When a Notre Dame teammate blew a routine layup midway through practice Thursday at the United Center, guard Ben Hansbrough barked as if the miss cost the Irish a trip to the Final Four.
Three feet away from the histrionics, coach Mike Brey didn’t flinch.
By now Brey realizes Hansbrough isn’t a guy you want to cut off in the merge lane on the Edens. But instead of overreacting to every Hansbrough hissy fit the way many college basketball coaches with control issues might, Brey sees value in creative tension. Where some egomaniacs in his profession might dwell on a weakness such an outburst suggests, Brey finds strength.
“He has learned to become a leader with some diplomacy,” Brey said of Hansbrough. “You can’t hit everybody in the back of the head with a 2-by-4 all the time.”
On that philosophical foundation, Brey has built a career sturdy enough to take him wherever he wants to go if Notre Dame makes a deep run in the NCAA Tournament beginning today against Akron.
His secret? Brey is so hands-off, the game he coaches really should be soccer. Everybody refers to Brey’s offense as motion but it’s more like Montessori, with each player given the freedom in their basketball environment to develop independently to benefit the group.
You won’t see Notre Dame players looking toward Brey in fear after a mistake — they’re too busy eyeing their next shot. While many coaches micromanage every possession, Brey worries how pulling too many strings might make his players tightly wound.
“He’s a guy who definitely trusts us and in return that helps us to trust him,” guard-forward Tim Abromaitis said.
Brey’s loose approach helped Notre Dame lead the Big East in three-point shooting (39 percent) and finish second in scoring (76.0). Bulls executive vice president John Paxson, a Notre Dame star from 1979-83, compared the way Brey corrects players to the way Phil Jackson used to wait until practices to make his strongest points.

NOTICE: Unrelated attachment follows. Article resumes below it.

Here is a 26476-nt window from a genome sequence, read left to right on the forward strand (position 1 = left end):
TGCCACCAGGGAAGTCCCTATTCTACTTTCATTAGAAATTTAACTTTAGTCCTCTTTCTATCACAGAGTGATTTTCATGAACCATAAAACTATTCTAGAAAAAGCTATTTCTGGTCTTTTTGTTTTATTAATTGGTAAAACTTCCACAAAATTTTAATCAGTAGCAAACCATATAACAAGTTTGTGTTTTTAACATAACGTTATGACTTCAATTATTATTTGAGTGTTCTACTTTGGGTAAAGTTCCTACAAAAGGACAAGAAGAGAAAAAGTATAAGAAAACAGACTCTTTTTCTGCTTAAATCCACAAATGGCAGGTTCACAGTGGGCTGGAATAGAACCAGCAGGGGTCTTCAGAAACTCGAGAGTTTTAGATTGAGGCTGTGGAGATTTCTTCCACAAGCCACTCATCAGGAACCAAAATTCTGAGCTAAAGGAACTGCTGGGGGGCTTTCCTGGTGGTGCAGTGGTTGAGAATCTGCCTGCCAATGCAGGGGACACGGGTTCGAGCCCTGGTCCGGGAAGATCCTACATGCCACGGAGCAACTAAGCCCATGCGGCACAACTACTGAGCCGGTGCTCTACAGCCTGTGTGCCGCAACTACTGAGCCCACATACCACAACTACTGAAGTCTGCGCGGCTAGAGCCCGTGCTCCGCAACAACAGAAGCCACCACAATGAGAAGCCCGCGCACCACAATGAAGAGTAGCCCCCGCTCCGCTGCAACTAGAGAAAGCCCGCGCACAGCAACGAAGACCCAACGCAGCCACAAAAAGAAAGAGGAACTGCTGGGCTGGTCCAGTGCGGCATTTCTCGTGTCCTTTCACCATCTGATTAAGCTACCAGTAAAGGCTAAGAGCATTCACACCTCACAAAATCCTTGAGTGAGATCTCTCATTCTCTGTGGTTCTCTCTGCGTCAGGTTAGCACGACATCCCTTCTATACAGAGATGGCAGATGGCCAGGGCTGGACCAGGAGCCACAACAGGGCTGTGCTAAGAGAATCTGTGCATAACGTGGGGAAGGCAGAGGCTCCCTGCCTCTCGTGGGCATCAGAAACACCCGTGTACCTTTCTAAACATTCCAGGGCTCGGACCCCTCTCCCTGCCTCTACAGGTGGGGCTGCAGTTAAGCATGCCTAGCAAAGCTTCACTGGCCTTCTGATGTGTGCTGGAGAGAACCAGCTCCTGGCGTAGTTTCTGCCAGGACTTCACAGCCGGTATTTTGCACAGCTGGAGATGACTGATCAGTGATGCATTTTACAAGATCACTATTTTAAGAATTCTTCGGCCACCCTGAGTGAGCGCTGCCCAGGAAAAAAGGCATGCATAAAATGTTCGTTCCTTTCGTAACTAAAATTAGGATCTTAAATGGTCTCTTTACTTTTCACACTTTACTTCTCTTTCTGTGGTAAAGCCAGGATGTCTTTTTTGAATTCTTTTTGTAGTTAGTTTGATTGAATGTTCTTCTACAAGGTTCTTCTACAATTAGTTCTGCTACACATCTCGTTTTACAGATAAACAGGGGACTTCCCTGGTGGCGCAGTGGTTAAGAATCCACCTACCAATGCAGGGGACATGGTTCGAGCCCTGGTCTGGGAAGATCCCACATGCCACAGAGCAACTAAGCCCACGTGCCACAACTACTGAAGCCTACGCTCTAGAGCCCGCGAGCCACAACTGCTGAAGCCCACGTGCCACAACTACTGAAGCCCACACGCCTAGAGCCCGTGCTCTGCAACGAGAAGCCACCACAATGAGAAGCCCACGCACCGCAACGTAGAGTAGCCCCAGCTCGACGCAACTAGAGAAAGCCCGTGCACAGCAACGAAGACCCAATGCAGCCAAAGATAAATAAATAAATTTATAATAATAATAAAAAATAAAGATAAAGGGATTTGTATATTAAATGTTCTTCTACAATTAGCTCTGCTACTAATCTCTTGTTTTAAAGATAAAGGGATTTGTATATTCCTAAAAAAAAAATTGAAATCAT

“One thing I’ve noticed with Mike is when a kid makes a mistake on the floor, he lets it go,” Paxson said. “He’ll address it during a timeout or substitution. That leads to kids playing with great confidence. They believe in themselves and you see that in his teams.”
You see a big-time college basketball coach taking the same common-sense, plain-spoken approach he took as a history teacher at DeMatha High School 25 years ago. You see the rare guy in his business whose sense of humor exceeds his sense of importance. You see a coach secure enough in himself to realize sometimes, to reach kids, less is more.
“I do think we’re in an era sometimes of over-coaching our game (and) what we’ve tried to do with our system is teach,” Brey said. “I think you want to create an atmosphere of, ‘Don’t let me down.’ And we’re letting each other down if we’re selfish or we take a bad shot.”
Nobody knows more than Brey how badly Notre Dame needs a Sweet 16 appearance to avoid letting down remaining skeptics who have been reduced to complaining about his trademark mock turtleneck. But if the Irish indeed advance to San Antonio — they are 1-3 in the tournament since their last Sweet 16 in 2003 — the only complaints might be about schools trying to lure Brey away.
It spoke to how fresh Brey keeps his job challenges when I asked his reaction to the perception that college basketball lacked talent. Obviously, Brey’s lack of a controlling nature shouldn’t be confused for a lack of competitiveness.
“It’s a little frustrating to hear,” Brey said. “The phrase that has been out there, there are no great teams. Well, I think we’re a great team because we play like a team. I take it a little personal. ... Certainly in the climate that has become college basketball, we found a niche.”
After 11 seasons of carving under Brey, it’s as deep as ever.